More on Mac OS X troubles

Posted by Pierre Igot in: Macintosh
August 6th, 2003 • 1:43 am

My problems in Mac OS X yesterday, which I described in a previous item, continued later on in the afternoon, with a weird sequence of events that almost led me to reset the computer, although I was finally able to bring things back to normal.

The first problem occurred when I tried to launch a Classic application from the Finder. It simply didn’t do anything. I went to System Preferences and launched Classic itself manually, and then went back to the Finder to try and launch the Classic application itself. It still wasn’t working. I went back to System Preferences and clicked on “Show All”. The window started resizing itself, and then… it froze, and I got the spinning pizza.

My system had suddenly become totally unresponsive. It wasn’t completely frozen. I was still able to move the mouse pointer and to switch applications by clicking on their windows, when their windows had any part that was visible on the screen. But I wasn’t able to do anything in any application. Everywhere I would get the spinning pizza. The Dock itself was no longer working, and neither was the cmd-tab shortcut to switch between applications.

Force-quitting didn’t work either. Cmd-opt-esc produced nothing. I started suspecting a hardware problem with external devices and unplugged a few USB and FireWire devices at random, hoping that the unplugging itself might trigger an error that would somehow “shake” the system out of its semi-frozen state. No such luck.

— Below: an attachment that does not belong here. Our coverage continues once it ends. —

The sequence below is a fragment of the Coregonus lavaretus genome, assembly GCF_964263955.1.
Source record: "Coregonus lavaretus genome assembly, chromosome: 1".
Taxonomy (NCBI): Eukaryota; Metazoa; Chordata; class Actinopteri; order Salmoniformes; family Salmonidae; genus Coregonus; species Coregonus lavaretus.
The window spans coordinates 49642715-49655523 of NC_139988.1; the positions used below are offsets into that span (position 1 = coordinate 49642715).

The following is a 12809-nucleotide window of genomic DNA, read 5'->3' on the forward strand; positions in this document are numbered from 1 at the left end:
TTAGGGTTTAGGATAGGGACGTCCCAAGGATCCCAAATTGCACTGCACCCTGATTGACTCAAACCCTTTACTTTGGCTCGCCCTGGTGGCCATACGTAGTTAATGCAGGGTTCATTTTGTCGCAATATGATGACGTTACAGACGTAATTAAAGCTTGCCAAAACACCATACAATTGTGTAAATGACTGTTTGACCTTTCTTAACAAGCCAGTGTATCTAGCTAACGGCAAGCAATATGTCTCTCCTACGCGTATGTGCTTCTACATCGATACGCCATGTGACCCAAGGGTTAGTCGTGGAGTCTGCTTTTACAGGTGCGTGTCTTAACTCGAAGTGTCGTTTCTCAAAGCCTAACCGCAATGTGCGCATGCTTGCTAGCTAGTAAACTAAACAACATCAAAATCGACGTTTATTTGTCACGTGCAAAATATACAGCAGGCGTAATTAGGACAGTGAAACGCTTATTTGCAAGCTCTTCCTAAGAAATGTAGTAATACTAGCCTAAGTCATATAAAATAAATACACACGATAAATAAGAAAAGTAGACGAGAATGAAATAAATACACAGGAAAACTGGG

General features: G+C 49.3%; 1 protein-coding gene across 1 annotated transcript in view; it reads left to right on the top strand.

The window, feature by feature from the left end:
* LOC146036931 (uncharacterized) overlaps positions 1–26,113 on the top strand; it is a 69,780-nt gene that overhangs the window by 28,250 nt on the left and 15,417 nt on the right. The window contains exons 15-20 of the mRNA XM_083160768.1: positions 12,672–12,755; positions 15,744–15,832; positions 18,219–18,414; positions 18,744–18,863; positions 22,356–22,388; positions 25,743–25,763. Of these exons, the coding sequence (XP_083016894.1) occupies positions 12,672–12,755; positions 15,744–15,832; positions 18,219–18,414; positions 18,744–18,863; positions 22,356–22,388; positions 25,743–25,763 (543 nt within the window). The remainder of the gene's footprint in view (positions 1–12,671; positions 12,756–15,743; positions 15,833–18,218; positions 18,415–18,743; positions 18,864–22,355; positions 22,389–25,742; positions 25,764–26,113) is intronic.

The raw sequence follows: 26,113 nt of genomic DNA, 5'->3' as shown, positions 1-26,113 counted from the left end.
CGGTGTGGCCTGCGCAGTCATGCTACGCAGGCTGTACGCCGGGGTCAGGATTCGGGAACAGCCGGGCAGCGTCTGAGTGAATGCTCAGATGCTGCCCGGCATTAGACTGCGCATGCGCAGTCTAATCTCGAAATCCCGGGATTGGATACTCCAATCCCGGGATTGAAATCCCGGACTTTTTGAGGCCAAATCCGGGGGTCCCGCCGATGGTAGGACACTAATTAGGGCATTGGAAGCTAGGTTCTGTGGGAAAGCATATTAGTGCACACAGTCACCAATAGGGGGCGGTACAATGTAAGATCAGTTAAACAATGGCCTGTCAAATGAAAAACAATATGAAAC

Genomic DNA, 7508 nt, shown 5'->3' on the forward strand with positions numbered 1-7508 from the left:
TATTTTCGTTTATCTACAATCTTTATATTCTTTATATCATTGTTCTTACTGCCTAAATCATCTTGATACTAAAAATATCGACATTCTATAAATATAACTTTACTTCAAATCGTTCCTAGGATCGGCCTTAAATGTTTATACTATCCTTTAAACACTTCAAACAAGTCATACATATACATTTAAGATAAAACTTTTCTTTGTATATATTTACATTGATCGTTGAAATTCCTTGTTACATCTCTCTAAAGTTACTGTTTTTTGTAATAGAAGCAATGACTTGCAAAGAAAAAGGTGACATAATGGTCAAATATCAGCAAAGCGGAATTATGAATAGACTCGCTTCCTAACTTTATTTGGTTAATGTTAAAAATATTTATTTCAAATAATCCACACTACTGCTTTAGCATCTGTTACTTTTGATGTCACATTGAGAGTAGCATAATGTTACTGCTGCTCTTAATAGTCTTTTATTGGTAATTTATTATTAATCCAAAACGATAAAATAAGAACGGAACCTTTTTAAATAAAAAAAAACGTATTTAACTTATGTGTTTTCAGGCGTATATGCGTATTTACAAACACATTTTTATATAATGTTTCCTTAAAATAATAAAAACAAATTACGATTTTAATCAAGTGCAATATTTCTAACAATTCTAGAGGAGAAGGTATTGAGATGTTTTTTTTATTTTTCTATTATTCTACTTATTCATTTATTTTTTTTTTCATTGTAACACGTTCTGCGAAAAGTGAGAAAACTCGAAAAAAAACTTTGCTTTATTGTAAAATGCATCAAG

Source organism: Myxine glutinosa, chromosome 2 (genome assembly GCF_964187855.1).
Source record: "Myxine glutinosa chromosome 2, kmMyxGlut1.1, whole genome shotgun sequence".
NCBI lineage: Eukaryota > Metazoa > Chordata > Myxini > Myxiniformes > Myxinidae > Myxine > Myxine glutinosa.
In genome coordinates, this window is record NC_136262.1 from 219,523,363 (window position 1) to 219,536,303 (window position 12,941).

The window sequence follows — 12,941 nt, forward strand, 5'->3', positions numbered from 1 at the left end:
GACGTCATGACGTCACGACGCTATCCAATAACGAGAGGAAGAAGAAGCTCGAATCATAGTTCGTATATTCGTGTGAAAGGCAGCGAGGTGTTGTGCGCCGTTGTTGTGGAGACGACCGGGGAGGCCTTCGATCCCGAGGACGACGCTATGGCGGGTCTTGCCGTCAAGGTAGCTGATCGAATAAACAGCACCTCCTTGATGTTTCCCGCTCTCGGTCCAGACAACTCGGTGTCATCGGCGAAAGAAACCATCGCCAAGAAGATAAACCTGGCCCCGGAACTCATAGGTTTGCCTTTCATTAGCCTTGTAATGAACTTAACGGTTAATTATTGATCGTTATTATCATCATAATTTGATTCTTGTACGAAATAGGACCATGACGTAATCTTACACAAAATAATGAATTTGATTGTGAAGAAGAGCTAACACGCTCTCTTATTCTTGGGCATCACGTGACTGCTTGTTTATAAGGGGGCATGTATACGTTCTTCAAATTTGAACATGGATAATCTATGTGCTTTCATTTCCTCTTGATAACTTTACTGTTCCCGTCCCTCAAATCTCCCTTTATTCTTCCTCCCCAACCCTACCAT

Then, out of desperation, I pressed my computer’s Power button — but only for a second, not for the five seconds or so that it takes to do a hard reset. To my surprise, after a few seconds, the computer went to sleep! This is normal behavior when you press the Power button briefly, of course — but I thought the computer was frozen and wouldn’t respond to such an action.

After a few seconds, I tried waking the computer by pressing a keyboard key. Again, to my surprise, it worked — and when the monitor came back on, the Force Quit window was visible, windows had been moved around — but things were working right again. Obviously my actions during the semi-frozen stage had been stored somewhere in some kind of “buffer” and were now being executed.

Being the masochistic kind, I went straight back to System Preferences, which was no longer frozen, but had returned to the last preference pane that I had been using. I clicked on “Show All” again, and… the exact same problems started happening again. The System Preferences resized itself and froze in a blank state. I got the spinning pizza. And nothing was responding again, except for mouse clicks to switch from window to window.

I tried force-quitting again, which didn’t work. I went back to my computer’s Power button, and hoped that the same “trick” would work again. It didn’t at first. I waited a few seconds after pressing the button, and nothing happened. I pressed again. Then, after more waiting, the computer went to sleep again!

And when I woke it up, again the Force Quit window was up, and things were back to normal. This time, I did force-quit System Preferences without attempting to “Show All” again. Other than that, things appeared to be normal again, except for the Classic application involved in the beginning, which still wasn’t working. I trashed it and reinstalled an earlier version of the application from the original CD. That version was working fine. (In case you are wondering, the Classic application in question was Ferazel’s Wand, and the version that didn’t work was the 1.0.3 UPDATE I had downloaded and installed earlier on.)